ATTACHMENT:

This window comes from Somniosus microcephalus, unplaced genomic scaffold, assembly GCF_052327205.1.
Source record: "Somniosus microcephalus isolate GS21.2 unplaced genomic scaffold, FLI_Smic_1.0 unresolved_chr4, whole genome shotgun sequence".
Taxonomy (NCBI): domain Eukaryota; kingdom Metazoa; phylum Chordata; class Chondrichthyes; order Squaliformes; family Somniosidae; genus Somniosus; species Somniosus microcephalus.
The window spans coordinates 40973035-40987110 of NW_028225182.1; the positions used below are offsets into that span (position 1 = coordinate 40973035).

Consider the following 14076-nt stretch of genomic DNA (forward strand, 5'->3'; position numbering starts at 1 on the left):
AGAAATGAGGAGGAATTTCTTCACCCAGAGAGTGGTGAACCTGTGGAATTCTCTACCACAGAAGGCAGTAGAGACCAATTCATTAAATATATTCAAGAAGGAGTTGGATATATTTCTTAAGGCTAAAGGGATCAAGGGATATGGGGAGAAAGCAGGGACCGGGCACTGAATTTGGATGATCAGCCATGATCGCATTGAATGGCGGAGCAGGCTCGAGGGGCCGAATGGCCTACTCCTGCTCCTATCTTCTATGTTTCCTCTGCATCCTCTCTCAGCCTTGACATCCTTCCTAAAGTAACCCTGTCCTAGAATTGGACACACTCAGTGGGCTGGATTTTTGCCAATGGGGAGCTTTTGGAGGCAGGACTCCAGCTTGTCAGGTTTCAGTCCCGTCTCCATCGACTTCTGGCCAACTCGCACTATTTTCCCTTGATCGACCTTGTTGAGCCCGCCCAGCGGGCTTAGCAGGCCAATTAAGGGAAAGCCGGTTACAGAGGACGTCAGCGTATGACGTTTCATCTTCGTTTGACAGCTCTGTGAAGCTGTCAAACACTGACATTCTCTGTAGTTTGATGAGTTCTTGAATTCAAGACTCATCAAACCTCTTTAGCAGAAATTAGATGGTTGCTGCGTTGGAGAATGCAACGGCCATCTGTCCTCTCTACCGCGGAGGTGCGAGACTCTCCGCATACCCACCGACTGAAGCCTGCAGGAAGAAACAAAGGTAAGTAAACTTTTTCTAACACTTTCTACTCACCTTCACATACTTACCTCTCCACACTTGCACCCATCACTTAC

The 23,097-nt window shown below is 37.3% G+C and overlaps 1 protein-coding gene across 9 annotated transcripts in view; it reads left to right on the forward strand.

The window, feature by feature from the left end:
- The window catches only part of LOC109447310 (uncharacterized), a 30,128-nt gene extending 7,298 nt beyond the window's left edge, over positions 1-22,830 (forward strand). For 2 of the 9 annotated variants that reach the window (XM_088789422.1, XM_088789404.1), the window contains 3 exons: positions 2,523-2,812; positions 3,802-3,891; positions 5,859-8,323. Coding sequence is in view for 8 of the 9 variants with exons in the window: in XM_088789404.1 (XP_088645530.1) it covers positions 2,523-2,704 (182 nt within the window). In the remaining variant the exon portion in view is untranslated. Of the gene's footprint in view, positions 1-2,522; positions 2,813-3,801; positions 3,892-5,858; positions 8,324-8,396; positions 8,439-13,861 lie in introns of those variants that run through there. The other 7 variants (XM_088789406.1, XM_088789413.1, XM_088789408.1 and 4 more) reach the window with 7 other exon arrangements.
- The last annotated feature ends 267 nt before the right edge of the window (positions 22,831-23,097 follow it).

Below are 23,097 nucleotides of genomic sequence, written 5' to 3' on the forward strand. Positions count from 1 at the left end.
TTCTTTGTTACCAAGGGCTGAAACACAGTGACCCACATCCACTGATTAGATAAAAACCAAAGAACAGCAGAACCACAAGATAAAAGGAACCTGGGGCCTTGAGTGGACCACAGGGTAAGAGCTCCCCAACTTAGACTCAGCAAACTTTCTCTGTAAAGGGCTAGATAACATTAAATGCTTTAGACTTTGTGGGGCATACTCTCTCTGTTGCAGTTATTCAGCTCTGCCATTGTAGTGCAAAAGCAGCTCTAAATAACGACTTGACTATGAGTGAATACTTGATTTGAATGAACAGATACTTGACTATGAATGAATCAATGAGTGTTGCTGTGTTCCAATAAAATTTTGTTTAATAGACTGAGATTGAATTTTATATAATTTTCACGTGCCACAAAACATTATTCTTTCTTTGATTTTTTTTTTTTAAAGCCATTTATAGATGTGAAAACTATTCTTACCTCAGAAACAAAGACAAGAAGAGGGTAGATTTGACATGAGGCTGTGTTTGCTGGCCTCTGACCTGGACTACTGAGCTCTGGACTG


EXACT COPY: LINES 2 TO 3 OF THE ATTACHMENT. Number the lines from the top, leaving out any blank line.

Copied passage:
Source record: "Somniosus microcephalus isolate GS21.2 unplaced genomic scaffold, FLI_Smic_1.0 unresolved_chr4, whole genome shotgun sequence".
Taxonomy (NCBI): domain Eukaryota; kingdom Metazoa; phylum Chordata; class Chondrichthyes; order Squaliformes; family Somniosidae; genus Somniosus; species Somniosus microcephalus.